Urticaria, commonly referred to as hives, is the most frequent dermatologic disorder seen in the emergency department (ED).
It appears as raised, well-circumscribed areas of erythema and edema involving the dermis and epidermis that are very pruritic. A large variety of urticaria variants exist, including acute immunoglobulin E (Ig E)–mediated urticaria, chemical-induced urticaria (non-Ig E-mediated), autoimmune urticaria, cholinergic urticaria, cold urticaria, mastocytosis, periodic fever syndromes including Muckle-Wells syndrome, and many others.
To avoid or minimize the effect of histamines, antihistamines are used.
Antihistamines are the chemicals which block the receptors from binding with the histamines, and by doing this they inhibit the allergic reactions.
They're usually divided into two main groups: They also come in several different forms – including tablets, capsules, liquids, syrups, creams, lotions, gels, eye drops and nasal sprays.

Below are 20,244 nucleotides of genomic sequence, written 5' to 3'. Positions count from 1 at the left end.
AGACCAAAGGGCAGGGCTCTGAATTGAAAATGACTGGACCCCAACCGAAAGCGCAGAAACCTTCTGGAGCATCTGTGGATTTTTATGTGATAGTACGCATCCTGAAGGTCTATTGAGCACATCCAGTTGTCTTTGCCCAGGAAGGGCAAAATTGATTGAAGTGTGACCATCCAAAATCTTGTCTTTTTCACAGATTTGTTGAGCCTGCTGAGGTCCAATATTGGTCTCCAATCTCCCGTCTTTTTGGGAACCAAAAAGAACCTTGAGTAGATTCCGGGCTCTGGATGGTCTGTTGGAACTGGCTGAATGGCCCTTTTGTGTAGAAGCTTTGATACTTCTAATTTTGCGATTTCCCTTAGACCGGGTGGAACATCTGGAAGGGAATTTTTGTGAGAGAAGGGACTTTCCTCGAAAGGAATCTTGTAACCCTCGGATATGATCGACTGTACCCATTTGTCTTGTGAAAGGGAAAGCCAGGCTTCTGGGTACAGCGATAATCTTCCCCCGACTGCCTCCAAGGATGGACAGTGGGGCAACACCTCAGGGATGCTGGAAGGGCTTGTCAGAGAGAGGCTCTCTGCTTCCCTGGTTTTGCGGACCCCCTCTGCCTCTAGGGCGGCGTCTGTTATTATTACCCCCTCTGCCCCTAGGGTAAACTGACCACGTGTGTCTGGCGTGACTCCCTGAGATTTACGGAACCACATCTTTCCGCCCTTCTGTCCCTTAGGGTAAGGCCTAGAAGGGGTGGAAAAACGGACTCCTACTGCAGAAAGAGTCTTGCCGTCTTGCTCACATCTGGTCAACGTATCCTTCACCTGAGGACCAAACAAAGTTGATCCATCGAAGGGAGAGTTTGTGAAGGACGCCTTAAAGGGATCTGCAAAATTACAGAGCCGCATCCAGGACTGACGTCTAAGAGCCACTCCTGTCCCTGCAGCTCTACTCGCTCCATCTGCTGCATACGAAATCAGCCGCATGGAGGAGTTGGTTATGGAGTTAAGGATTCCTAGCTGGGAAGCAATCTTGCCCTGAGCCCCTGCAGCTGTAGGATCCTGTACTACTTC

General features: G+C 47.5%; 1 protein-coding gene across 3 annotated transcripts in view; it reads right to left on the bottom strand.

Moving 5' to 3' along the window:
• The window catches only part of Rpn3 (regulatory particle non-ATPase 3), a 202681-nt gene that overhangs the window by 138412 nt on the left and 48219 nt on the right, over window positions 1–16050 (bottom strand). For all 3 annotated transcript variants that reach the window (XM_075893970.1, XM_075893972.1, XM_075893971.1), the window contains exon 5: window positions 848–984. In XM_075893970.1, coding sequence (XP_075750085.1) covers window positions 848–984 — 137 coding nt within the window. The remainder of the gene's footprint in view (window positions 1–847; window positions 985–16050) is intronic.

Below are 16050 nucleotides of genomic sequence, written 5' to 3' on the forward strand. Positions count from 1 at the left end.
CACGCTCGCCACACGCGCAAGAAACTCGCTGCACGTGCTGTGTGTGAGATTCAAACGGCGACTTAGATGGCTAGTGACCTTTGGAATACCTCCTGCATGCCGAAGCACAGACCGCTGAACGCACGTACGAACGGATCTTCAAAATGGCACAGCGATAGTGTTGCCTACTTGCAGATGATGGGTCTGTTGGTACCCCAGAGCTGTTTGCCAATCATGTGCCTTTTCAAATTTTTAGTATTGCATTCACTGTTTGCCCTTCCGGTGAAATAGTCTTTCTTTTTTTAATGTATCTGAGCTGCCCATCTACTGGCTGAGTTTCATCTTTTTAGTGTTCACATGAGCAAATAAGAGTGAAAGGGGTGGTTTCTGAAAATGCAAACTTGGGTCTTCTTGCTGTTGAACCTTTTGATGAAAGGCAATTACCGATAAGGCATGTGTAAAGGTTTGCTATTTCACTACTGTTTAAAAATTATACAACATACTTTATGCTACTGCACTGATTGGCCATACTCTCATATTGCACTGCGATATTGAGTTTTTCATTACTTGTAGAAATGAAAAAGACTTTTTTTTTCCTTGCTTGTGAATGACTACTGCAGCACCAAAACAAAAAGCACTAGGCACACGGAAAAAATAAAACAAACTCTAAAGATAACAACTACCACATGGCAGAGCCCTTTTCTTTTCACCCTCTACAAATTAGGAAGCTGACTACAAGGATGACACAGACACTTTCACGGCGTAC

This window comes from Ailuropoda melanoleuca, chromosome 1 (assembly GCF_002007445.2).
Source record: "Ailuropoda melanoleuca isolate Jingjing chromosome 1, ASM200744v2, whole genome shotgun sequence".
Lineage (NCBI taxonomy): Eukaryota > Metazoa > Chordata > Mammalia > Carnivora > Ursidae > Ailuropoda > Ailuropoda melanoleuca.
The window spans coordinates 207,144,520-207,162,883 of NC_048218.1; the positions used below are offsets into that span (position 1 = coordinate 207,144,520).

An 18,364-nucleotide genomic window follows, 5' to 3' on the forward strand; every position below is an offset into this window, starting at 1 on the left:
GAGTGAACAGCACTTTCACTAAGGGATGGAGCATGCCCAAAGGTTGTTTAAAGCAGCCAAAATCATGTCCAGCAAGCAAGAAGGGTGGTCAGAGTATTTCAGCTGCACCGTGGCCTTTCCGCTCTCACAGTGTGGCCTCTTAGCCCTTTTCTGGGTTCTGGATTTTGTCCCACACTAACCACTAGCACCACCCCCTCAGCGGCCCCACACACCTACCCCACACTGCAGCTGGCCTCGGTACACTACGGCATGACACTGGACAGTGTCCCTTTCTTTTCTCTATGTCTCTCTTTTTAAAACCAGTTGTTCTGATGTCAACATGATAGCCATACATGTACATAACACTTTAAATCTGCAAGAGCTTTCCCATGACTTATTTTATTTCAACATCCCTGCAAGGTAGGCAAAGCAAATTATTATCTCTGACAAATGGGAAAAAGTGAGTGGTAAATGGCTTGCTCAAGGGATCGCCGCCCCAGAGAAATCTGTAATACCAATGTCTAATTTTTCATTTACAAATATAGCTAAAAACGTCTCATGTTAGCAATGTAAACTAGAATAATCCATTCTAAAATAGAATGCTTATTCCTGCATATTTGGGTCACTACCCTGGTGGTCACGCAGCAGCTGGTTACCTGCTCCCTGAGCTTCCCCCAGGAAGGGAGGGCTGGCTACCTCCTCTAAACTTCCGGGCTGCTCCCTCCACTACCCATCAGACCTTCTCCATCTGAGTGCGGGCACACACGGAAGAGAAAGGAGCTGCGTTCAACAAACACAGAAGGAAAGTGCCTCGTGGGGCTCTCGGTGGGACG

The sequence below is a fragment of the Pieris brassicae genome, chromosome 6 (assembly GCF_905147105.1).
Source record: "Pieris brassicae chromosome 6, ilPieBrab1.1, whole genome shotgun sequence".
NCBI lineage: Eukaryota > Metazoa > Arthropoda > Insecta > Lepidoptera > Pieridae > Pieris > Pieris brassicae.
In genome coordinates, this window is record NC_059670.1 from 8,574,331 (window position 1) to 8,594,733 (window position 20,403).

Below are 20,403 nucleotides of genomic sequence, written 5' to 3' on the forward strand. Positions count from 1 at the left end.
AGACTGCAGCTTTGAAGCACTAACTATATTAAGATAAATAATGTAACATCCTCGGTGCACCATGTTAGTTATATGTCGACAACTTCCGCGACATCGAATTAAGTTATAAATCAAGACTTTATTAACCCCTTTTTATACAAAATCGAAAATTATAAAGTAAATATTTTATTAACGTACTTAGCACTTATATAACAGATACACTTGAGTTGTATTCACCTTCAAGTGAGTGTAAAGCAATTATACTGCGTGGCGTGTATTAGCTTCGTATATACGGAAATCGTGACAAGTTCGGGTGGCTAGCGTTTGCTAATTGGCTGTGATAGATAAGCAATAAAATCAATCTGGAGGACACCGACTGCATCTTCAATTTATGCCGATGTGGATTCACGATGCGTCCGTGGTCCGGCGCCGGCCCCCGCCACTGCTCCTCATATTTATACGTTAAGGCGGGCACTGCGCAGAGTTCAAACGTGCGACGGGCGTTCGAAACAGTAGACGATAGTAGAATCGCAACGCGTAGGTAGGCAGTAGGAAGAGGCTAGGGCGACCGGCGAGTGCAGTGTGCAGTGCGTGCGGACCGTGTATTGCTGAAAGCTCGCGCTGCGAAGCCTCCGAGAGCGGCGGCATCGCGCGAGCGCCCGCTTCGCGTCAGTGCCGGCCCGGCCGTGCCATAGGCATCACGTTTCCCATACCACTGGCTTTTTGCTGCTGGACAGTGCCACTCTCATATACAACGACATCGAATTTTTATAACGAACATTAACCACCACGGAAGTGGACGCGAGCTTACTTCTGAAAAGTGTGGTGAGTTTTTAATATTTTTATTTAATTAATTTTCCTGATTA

There's not much evidence to suggest any particular antihistamine is better than any other at relieving allergy symptoms.
Most antihistamines can be bought from pharmacies and shops, but some are only available on prescription.
This page covers: Types of antihistamines How to take them Side effects Taking them with other medicines, food or alcohol Who can take them – including pregnancy advice How they work There are many types of antihistamine.
While the itch can be intense, the skin is usually not scabbed or broken. Hives are very common with 10-20 percent of the population having at least one episode in their lifetime.
Hives can sometimes occur in deeper tissues of the eyes, mouth, hands or genitals.
Non-drowsy antihistamines are generally the best option, as they're less likely to make you feel sleepy.
But types that make you feel sleepy may be better if your symptoms affect your sleep.
Urticaria may be confused with a variety of other dermatologic diseases that are similar in appearance and are pruritic including atopic dermatitis (eczema), maculopapular drug eruptions, contact dermatitis, insect bites, erythema multiforme, pityriasis rosea, urticarial vasculitis, and others.